Most of us have gone through it: those four plus years of higher education, draining our pockets to the point that some of us have to depend on ramen noodles -- of all things -- for nutrition. It can't be understated how much these years put a strain on you financially.
You've contemplated getting a job during those nights that you're not studying to get a hold of that troublesome class. You've thought about becoming the snitch R.A. just to get half of your tuition taken care of. You've even considered suffering the God-awful fun-starved-yet-massive-debt-avoiding life of a commuter to deal with the costs.
And if you're not struggling to come up with the $100,000 - $200,000 for your undergraduate tenure, you're banging your head against the wall thinking about what better use that money could have been put to.
Think no more. Elite Daily has taken the burden of imagination off your shoulders to bring you this: the 10 things you could have invested your money in with the tens of thousands of dollars you paid to chase your degree.
(P.S. - We are not responsible for any damage to your computer in the event that reading this results in a laptop-tossing rage.)
1. Become A Diversified Stock-Trading Prodigy
You see this boss smirking like he knows exactly what he's doing? He does, and that could be you. This may be the no-brainer of all no-brainers. With the money you’re using on getting that degree in the field that you “kinda” want to work in, you could be trying you hand on the stock market.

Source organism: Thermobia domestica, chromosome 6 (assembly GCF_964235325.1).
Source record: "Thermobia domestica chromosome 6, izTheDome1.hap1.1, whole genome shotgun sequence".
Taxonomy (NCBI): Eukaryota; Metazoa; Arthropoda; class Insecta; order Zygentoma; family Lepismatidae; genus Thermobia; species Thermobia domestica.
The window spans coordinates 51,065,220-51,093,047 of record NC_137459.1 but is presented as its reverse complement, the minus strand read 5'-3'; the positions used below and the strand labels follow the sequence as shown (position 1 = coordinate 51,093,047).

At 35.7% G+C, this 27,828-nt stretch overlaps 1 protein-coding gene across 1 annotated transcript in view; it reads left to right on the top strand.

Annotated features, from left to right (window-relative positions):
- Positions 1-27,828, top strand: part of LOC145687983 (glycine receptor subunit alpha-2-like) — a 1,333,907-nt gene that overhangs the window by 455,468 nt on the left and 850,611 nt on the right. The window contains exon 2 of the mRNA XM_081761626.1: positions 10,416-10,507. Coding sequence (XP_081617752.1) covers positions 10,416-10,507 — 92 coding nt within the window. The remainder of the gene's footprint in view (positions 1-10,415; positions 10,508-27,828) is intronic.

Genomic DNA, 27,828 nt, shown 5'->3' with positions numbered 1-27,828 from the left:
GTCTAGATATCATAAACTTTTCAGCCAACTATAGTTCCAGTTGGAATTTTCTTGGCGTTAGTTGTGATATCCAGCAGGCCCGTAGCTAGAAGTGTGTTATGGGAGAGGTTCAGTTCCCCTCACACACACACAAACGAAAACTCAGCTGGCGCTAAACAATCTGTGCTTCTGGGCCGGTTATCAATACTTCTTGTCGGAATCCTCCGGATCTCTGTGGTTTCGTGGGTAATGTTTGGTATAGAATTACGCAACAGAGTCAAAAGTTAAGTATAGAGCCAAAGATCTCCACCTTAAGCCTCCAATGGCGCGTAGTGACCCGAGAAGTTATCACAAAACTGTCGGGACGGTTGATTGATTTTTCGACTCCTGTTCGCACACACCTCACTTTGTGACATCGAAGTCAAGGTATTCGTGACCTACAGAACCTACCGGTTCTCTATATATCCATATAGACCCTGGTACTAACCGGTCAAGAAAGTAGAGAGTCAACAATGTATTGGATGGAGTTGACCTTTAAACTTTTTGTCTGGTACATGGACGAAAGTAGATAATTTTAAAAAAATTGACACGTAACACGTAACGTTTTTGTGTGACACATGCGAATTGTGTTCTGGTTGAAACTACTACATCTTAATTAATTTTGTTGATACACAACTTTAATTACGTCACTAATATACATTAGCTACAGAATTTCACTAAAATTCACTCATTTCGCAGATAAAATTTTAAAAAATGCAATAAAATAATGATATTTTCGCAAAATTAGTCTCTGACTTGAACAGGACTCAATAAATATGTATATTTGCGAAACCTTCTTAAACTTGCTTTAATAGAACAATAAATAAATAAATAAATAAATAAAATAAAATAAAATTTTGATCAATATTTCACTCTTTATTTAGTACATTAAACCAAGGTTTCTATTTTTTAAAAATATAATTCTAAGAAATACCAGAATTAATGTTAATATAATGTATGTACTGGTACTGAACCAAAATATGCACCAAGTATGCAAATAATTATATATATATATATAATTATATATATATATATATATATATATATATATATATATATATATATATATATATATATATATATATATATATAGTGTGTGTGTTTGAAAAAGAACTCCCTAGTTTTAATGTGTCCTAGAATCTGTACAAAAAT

All that’s really needed to start is a few thousand dollars, a brokerage firm to handle your trading (like Etrade) and the right amount of advice and research. Becoming a master at trading stocks is no easy task, but each amount of information you learn about the game (and it very much is like a game) boosts your chances of making profit. The same cannot be said for your classroom.
2. Real Estate
The past few years have been friendly to those trying to invest in real estate. The interest rates are low and people are buying homes again, which has given many investors the opportunity to flip a profit while the market recovers from going bust in 2008.
The most attractive option at this point and time is a real estate investment trust (REIT). As NPR points out, REITs represent a good investment in that they are stock-like, but have to pass government tests to make sure they are legit. When you invest in REITs, you're really investing in a range of properties.
However much money the trust you're investing in makes, they are required by law to hand out at least 90% of it to their shareholders in dividends, otherwise known as your potential profit if you invest in them.
3. Create Your Own Tech Company
Many of today’s best startups actually started up from very modest beginnings. Tumblr started off with just two employees. iCracked started in a college dorm room. Basically, you don't need much to begin a startup. You need the right drive, the right idea and, as you grow, the right funding.
That's where your tuition money comes in. With those racks you could be buying office space, the rights to a domain, a few desperate employees, a couple of interns willing to give their all to help your startup grow for little compensation and all the equipment you need. Your tens of thousands can fund your tech startup in too many ways to list.
4. Become a mini-venture capitalist